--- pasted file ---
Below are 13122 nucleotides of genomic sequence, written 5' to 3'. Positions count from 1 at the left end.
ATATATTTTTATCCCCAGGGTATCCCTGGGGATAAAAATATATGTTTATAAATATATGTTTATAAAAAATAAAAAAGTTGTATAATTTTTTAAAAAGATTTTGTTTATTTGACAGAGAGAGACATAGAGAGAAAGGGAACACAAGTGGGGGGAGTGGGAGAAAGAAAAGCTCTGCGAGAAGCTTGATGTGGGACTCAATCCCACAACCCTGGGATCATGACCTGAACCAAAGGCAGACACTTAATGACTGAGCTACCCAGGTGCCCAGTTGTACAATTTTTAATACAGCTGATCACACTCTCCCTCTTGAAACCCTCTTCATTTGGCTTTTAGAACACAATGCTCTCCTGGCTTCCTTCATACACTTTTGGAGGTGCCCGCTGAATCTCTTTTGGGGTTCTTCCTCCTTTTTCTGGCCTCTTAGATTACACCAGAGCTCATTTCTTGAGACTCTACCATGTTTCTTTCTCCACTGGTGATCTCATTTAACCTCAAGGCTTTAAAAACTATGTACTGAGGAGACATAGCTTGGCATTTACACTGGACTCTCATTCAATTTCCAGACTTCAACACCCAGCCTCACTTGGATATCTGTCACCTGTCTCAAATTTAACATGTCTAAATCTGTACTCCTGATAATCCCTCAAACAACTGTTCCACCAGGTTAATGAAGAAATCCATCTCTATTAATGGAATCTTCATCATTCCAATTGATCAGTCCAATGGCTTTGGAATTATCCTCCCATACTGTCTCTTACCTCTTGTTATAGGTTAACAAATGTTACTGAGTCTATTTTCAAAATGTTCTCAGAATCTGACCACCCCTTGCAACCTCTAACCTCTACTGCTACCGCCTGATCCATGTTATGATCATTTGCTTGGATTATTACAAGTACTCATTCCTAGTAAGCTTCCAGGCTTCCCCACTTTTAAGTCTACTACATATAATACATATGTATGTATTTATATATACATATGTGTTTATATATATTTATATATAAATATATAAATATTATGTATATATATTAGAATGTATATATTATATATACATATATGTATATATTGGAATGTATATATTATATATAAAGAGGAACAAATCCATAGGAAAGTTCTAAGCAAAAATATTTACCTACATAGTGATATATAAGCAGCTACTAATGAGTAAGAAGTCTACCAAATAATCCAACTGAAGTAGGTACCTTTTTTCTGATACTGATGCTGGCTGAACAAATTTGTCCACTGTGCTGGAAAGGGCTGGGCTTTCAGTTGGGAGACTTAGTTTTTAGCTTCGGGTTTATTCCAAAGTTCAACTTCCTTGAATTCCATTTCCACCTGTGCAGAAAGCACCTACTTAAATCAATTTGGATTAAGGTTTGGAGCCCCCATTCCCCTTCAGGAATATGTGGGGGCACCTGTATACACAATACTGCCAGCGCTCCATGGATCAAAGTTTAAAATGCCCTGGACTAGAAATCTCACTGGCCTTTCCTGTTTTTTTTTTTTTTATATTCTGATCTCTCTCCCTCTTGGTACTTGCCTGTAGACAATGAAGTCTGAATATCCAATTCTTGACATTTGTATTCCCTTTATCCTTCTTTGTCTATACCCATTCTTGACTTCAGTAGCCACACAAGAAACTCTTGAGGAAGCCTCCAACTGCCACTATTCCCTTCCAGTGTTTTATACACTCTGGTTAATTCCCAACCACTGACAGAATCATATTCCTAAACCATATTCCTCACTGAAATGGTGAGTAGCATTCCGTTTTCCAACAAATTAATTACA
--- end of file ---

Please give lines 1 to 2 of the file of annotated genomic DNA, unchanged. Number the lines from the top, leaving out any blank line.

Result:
Below are 13122 nucleotides of genomic sequence, written 5' to 3'. Positions count from 1 at the left end.
ATATATTTTTATCCCCAGGGTATCCCTGGGGATAAAAATATATGTTTATAAATATATGTTTATAAAAAATAAAAAAGTTGTATAATTTTTTAAAAAGATTTTGTTTATTTGACAGAGAGAGACATAGAGAGAAAGGGAACACAAGTGGGGGGAGTGGGAGAAAGAAAAGCTCTGCGAGAAGCTTGATGTGGGACTCAATCCCACAACCCTGGGATCATGACCTGAACCAAAGGCAGACACTTAATGACTGAGCTACCCAGGTGCCCAGTTGTACAATTTTTAATACAGCTGATCACACTCTCCCTCTTGAAACCCTCTTCATTTGGCTTTTAGAACACAATGCTCTCCTGGCTTCCTTCATACACTTTTGGAGGTGCCCGCTGAATCTCTTTTGGGGTTCTTCCTCCTTTTTCTGGCCTCTTAGATTACACCAGAGCTCATTTCTTGAGACTCTACCATGTTTCTTTCTCCACTGGTGATCTCATTTAACCTCAAGGCTTTAAAAACTATGTACTGAGGAGACATAGCTTGGCATTTACACTGGACTCTCATTCAATTTCCAGACTTCAACACCCAGCCTCACTTGGATATCTGTCACCTGTCTCAAATTTAACATGTCTAAATCTGTACTCCTGATAATCCCTCAAACAACTGTTCCACCAGGTTAATGAAGAAATCCATCTCTATTAATGGAATCTTCATCATTCCAATTGATCAGTCCAATGGCTTTGGAATTATCCTCCCATACTGTCTCTTACCTCTTGTTATAGGTTAACAAATGTTACTGAGTCTATTTTCAAAATGTTCTCAGAATCTGACCACCCCTTGCAACCTCTAACCTCTACTGCTACCGCCTGATCCATGTTATGATCATTTGCTTGGATTATTACAAGTACTCATTCCTAGTAAGCTTCCAGGCTTCCCCACTTTTAAGTCTACTACATATAATACATATGTATGTATTTATATATACATATGTGTTTATATATATTTATATATAAATATATAAATATTATGTATATATATTAGAATGTATATATTATATATACATATATGTATATATTGGAATGTATATATTATATATAAAGAGGAACAAATCCATAGGAAAGTTCTAAGCAAAAATATTTACCTACATAGTGATATATAAGCAGCTACTAATGAGTAAGAAGTCTACCAAATAATCCAACTGAAGTAGGTACCTTTTTTCTGATACTGATGCTGGCTGAACAAATTTGTCCACTGTGCTGGAAAGGGCTGGGCTTTCAGTTGGGAGACTTAGTTTTTAGCTTCGGGTTTATTCCAAAGTTCAACTTCCTTGAATTCCATTTCCACCTGTGCAGAAAGCACCTACTTAAATCAATTTGGATTAAGGTTTGGAGCCCCCATTCCCCTTCAGGAATATGTGGGGGCACCTGTATACACAATACTGCCAGCGCTCCATGGATCAAAGTTTAAAATGCCCTGGACTAGAAATCTCACTGGCCTTTCCTGTTTTTTTTTTTTTTATATTCTGATCTCTCTCCCTCTTGGTACTTGCCTGTAGACAATGAAGTCTGAATATCCAATTCTTGACATTTGTATTCCCTTTATCCTTCTTTGTCTATACCCATTCTTGACTTCAGTAGCCACACAAGAAACTCTTGAGGAAGCCTCCAACTGCCACTATTCCCTTCCAGTGTTTTATACACTCTGGTTAATTCCCAACCACTGACAGAATCATATTCCTAAACCATATTCCTCACTGAAATGGTGAGTAGCATTCCGTTTTCCAACAAATTAATTACA